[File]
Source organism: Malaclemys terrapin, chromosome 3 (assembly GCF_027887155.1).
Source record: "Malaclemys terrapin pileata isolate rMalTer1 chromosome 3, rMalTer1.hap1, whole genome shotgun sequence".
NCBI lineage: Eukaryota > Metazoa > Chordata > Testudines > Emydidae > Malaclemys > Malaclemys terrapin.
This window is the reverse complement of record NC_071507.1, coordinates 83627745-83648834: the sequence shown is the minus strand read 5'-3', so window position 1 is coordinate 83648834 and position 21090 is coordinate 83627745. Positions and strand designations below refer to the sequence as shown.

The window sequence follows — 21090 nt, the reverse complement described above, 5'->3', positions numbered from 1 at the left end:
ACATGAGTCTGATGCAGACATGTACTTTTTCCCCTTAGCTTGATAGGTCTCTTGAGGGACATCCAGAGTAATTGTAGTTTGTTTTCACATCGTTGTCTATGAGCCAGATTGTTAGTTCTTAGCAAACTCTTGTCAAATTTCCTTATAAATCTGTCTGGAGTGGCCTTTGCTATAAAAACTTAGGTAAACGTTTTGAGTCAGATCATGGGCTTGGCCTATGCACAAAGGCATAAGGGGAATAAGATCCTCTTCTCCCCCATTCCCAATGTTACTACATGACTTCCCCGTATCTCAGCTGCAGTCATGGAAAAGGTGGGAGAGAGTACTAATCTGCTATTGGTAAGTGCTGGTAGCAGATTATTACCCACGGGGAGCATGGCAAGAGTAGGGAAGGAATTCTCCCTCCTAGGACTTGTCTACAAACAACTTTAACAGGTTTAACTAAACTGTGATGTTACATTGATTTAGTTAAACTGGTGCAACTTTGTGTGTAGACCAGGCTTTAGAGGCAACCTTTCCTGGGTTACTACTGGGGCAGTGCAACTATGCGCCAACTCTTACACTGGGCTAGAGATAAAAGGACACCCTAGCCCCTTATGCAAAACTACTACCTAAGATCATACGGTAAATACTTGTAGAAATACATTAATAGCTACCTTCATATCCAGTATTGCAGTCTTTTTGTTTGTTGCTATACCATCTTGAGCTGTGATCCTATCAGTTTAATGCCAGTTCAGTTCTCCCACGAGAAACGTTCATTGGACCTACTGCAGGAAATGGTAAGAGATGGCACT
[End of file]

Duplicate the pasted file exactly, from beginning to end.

Source organism: Malaclemys terrapin, chromosome 3 (assembly GCF_027887155.1).
Source record: "Malaclemys terrapin pileata isolate rMalTer1 chromosome 3, rMalTer1.hap1, whole genome shotgun sequence".
NCBI lineage: Eukaryota > Metazoa > Chordata > Testudines > Emydidae > Malaclemys > Malaclemys terrapin.
This window is the reverse complement of record NC_071507.1, coordinates 83627745-83648834: the sequence shown is the minus strand read 5'-3', so window position 1 is coordinate 83648834 and position 21090 is coordinate 83627745. Positions and strand designations below refer to the sequence as shown.

The window sequence follows — 21090 nt, the reverse complement described above, 5'->3', positions numbered from 1 at the left end:
ACATGAGTCTGATGCAGACATGTACTTTTTCCCCTTAGCTTGATAGGTCTCTTGAGGGACATCCAGAGTAATTGTAGTTTGTTTTCACATCGTTGTCTATGAGCCAGATTGTTAGTTCTTAGCAAACTCTTGTCAAATTTCCTTATAAATCTGTCTGGAGTGGCCTTTGCTATAAAAACTTAGGTAAACGTTTTGAGTCAGATCATGGGCTTGGCCTATGCACAAAGGCATAAGGGGAATAAGATCCTCTTCTCCCCCATTCCCAATGTTACTACATGACTTCCCCGTATCTCAGCTGCAGTCATGGAAAAGGTGGGAGAGAGTACTAATCTGCTATTGGTAAGTGCTGGTAGCAGATTATTACCCACGGGGAGCATGGCAAGAGTAGGGAAGGAATTCTCCCTCCTAGGACTTGTCTACAAACAACTTTAACAGGTTTAACTAAACTGTGATGTTACATTGATTTAGTTAAACTGGTGCAACTTTGTGTGTAGACCAGGCTTTAGAGGCAACCTTTCCTGGGTTACTACTGGGGCAGTGCAACTATGCGCCAACTCTTACACTGGGCTAGAGATAAAAGGACACCCTAGCCCCTTATGCAAAACTACTACCTAAGATCATACGGTAAATACTTGTAGAAATACATTAATAGCTACCTTCATATCCAGTATTGCAGTCTTTTTGTTTGTTGCTATACCATCTTGAGCTGTGATCCTATCAGTTTAATGCCAGTTCAGTTCTCCCACGAGAAACGTTCATTGGACCTACTGCAGGAAATGGTAAGAGATGGCACT